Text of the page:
The Move

The Move were a British rock band of the late 1960s and the early 1970s. They scored nine Top 20 UK singles in five years, but were among the most popular British bands not to find any real success in the United States. Although bassist-vocalist Chris "Ace" Kefford was the original leader, for most of their career the Move was led by guitarist, singer and songwriter Roy Wood. He wrote all the group's UK singles and, from 1968, also sang lead vocals on many songs, although Carl Wayne was the main lead singer up to 1970. Initially, the band had 4 main vocalists (Wayne, Wood, Trevor Burton and Kefford) who split the lead vocals on a number of their earlier songs.The Move evolved from several mid-1960s Birmingham based groups, including Carl Wayne & the Vikings, the Nightriders and the Mayfair Set. Their name referred to the move various members of these bands made to form the group. Besides Wood, the Move's original five-piece roster in 1965 was drummer Bev Bevan, bassist Kefford, vocalist Carl Wayne and guitarist Trevor Burton. The final line-up of 1972 was the trio of Wood, Bevan and Jeff Lynne; together, they rode the group's transition into the Electric Light Orchestra. Between 2007 and 2014, Burton and Bevan performed intermittently as "The Move featuring Bev Bevan and Trevor Burton."

The Nightingales

Nightingales (a.k.a. The Nightingales) are a UK post-punk/alternative rock band formed in 1979 in Birmingham, England by four members of Birmingham's original punk group The Prefects who had been part of The Clash's 'White Riot Tour', recorded a couple of Peel Sessions, released a 45 on Rough Trade and, years after splitting up, had a retrospective CD released by New York indie label Acute Records.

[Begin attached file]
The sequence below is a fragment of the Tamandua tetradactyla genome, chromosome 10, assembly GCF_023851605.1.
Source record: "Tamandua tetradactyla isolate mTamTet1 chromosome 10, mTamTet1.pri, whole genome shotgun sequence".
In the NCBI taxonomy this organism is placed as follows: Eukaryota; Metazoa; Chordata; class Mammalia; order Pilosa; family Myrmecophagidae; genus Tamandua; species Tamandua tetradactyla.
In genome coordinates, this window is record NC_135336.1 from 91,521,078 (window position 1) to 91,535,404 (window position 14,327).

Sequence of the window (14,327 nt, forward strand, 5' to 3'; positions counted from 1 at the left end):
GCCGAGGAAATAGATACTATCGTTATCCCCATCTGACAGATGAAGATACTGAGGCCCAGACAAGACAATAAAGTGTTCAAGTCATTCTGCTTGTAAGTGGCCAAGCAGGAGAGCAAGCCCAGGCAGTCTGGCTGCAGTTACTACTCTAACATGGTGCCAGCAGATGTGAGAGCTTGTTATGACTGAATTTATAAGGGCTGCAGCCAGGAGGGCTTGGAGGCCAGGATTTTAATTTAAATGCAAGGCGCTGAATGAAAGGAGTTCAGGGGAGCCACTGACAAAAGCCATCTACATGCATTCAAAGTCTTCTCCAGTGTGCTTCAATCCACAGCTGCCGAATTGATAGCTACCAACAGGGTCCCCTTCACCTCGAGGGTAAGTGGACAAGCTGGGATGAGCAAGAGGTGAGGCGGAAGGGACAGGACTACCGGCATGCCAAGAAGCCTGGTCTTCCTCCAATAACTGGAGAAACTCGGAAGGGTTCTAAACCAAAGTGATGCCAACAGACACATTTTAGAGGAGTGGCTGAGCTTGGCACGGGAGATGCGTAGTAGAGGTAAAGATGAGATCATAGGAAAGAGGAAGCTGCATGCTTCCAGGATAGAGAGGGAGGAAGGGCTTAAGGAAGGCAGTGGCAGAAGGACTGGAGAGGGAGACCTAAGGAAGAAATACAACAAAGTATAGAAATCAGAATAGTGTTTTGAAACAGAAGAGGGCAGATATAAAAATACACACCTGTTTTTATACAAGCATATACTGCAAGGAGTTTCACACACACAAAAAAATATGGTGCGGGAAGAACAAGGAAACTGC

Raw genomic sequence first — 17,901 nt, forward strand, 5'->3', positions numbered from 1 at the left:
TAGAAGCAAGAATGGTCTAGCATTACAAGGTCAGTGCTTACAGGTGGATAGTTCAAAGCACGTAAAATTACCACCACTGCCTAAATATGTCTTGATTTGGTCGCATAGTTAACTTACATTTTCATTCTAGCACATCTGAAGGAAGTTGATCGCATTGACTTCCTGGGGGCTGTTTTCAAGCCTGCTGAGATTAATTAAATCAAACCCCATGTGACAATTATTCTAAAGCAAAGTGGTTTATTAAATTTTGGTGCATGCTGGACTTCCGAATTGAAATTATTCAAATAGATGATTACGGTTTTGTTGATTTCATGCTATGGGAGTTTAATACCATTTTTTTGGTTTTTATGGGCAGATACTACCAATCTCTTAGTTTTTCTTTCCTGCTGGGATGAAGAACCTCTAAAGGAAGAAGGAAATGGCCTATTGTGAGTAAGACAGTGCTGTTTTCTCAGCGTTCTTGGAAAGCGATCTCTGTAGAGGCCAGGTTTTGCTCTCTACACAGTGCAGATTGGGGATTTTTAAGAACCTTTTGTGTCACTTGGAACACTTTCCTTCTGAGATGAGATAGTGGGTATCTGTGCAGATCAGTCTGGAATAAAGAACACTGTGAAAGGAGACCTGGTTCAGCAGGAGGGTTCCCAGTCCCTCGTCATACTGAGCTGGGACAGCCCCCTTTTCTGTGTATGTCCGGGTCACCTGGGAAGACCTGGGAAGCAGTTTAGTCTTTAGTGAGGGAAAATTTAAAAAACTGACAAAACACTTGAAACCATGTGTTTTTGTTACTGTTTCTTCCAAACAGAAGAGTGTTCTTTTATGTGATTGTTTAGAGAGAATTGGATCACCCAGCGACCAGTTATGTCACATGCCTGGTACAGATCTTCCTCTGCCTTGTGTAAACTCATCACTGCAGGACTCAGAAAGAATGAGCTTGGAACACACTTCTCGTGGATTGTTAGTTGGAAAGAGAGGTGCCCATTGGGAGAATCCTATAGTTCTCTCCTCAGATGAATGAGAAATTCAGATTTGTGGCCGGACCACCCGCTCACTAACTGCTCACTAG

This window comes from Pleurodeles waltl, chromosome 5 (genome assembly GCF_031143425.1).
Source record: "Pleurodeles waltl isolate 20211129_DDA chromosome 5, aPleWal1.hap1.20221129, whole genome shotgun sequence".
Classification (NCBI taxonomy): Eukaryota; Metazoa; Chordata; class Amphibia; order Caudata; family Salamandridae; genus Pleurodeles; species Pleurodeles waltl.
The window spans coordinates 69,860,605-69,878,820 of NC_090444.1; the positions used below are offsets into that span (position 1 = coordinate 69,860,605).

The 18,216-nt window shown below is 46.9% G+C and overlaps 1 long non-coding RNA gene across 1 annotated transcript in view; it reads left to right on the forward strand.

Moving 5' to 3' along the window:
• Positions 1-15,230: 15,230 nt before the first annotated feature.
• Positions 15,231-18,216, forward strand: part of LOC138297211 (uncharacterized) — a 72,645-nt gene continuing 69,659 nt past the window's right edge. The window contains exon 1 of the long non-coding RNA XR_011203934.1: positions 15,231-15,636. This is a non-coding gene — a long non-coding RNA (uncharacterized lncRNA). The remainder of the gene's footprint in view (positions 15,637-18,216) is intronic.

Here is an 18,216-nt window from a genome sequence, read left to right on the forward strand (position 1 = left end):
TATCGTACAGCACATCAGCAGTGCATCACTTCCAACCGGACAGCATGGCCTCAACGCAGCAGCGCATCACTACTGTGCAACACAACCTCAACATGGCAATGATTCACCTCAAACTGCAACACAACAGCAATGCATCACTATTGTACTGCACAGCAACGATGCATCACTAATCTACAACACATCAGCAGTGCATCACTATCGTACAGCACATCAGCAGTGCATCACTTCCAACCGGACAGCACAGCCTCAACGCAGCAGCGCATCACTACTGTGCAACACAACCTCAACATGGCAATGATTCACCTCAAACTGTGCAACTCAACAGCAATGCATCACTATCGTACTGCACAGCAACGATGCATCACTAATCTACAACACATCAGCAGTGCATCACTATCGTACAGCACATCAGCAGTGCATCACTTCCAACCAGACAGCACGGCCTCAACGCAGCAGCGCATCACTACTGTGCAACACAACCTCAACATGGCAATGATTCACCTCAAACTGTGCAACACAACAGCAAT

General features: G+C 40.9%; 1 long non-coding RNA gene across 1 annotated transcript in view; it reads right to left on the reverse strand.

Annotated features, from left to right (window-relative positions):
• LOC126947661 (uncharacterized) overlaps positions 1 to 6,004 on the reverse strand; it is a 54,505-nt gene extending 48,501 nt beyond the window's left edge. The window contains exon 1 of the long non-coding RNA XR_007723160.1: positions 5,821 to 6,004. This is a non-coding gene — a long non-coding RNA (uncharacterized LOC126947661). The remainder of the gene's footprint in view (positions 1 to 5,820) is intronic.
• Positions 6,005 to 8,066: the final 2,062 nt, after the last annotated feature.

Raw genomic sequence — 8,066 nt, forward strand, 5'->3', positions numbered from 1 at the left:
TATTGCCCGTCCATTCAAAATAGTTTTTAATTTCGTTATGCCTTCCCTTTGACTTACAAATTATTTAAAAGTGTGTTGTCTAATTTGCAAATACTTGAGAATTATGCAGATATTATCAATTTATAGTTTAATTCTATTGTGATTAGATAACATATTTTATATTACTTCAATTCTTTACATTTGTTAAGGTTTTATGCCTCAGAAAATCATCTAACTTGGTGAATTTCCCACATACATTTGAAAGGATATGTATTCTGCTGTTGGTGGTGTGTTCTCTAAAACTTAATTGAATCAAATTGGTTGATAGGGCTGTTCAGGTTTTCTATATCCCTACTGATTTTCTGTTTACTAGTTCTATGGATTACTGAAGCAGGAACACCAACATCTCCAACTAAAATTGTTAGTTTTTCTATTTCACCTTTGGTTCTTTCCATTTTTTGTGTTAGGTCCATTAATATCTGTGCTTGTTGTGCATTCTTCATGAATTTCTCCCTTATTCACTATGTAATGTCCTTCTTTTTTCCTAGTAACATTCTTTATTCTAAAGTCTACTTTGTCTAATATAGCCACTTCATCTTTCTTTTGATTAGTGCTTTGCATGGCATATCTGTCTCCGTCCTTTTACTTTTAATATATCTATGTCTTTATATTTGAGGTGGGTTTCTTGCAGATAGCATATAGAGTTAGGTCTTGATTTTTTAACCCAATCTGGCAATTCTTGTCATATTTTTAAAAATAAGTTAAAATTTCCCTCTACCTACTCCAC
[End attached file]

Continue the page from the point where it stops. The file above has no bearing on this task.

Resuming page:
Described in John Robb's definitive book on 'post punk' Death To Trad Rock as "The misfits' misfits" and comprising an ever-fluctuating line up, based around lyricist/singer Robert Lloyd, the Nightingales enjoyed cult status in the early '80s as darlings of the credible music scene and were championed by John Peel, who said of them – "Their performances will serve to confirm their excellence when we are far enough distanced from the 1980s to look at the period rationally and other, infinitely better known, bands stand revealed as charlatans".

The original members were Robert Lloyd on vocals, Eamonn Duffy on bass and Paul Apperley on drums, all formerly of The Prefects. The band, before splitting up, played more sessions on John Peel's BBC Radio 1 show than any other band excluding The Fall and Half Man Half Biscuit.In the late Eighties the Nightingales stopped working but, following the occasional gig between times, they re-grouped in 2004, with Lloyd being joined by original Prefects guitarist Alan Apperley.

The current line up features Robert Lloyd, James Smith, Andreas Schmid on bass and ex-Violet Violet drummer Fliss Kitson.

Since restarting the group have been more productive than ever – releasing five 7" vinyl singles, a 10" EP and six studio albums (plus two live albums), touring England, mainland Europe and USA numerous times, recording many radio sessions along the way. They have been invited to play various festivals in Europe and the States, including Glastonbury and SXSW. Their "Let's Think About Living" 45 was 'Single of the Week' on BBC 6 and they have continued to receive regular rave reviews for their records and live shows.

The Top Ten Club

The Top Ten Club was a music club in Hamburg, Germany owned by Peter Eckhorn. The address in the Hamburg district of St. Pauli was: Reeperbahn 136.

Twinkle, Twinkle, Little Bat

"Twinkle, Twinkle, Little Bat" is a poem recited by the Mad Hatter in chapter seven of Lewis Carroll's Alice's Adventures in Wonderland. It is a parody of "Twinkle Twinkle Little Star".